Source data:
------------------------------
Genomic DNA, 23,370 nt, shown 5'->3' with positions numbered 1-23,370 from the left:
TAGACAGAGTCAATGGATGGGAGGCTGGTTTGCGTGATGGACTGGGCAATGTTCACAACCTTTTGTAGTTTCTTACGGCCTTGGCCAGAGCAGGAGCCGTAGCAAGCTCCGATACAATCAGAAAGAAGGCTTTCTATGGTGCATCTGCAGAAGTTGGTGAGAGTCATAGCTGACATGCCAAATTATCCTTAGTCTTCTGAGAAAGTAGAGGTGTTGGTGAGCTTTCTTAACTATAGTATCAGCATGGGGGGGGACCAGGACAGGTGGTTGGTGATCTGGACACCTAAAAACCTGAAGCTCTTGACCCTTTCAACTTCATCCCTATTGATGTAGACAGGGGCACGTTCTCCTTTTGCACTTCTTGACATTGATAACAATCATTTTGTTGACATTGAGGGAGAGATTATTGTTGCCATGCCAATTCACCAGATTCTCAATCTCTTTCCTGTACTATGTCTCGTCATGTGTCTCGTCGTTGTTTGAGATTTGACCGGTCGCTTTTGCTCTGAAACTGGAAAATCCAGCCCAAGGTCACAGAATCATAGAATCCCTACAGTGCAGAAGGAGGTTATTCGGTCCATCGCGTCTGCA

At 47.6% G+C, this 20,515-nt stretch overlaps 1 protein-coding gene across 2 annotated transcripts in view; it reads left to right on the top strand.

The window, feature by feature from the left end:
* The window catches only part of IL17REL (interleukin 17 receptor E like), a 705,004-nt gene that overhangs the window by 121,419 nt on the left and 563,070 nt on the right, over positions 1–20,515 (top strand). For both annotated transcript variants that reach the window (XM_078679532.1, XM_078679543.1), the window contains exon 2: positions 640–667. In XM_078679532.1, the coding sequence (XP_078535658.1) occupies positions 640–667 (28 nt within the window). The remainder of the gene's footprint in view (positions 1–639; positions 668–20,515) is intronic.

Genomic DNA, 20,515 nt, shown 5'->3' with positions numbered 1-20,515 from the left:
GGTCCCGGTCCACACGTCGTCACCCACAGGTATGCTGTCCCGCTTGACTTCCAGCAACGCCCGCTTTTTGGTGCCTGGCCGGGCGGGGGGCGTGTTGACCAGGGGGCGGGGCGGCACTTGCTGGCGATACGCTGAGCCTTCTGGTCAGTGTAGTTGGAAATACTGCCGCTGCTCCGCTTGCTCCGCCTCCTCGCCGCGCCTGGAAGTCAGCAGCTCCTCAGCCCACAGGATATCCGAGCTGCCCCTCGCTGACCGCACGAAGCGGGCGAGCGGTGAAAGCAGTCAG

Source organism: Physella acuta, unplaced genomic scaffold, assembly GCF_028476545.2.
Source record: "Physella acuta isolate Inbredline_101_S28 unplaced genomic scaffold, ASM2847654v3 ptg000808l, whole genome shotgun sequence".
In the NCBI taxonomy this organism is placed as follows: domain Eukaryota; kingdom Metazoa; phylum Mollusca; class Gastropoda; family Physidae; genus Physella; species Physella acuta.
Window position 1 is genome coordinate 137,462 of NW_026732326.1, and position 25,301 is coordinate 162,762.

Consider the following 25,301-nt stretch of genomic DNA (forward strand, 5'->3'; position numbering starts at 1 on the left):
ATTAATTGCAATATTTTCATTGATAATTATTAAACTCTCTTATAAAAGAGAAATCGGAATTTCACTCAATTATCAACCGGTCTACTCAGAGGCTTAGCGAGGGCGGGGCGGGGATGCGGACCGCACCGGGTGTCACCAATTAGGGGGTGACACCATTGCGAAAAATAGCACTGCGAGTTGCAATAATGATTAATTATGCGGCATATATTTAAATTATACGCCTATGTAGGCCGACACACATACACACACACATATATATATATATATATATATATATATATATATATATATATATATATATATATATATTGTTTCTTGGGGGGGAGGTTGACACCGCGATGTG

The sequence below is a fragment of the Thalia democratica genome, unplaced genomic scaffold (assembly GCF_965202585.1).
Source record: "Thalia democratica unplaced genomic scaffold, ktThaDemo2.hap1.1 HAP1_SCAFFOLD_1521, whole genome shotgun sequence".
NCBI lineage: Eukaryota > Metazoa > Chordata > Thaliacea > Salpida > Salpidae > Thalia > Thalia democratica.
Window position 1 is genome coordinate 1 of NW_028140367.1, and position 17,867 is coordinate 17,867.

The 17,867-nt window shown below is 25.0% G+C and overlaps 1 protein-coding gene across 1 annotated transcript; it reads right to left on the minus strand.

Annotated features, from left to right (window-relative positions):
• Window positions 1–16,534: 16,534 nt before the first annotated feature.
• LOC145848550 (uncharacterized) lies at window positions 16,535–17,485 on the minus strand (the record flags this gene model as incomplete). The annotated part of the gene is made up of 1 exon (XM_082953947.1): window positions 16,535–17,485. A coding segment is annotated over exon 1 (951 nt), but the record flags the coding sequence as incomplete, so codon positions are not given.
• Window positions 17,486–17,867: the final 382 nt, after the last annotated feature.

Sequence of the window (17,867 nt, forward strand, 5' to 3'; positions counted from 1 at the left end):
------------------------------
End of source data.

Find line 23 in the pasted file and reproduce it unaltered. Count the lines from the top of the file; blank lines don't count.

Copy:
Sequence of the window (17,867 nt, forward strand, 5' to 3'; positions counted from 1 at the left end):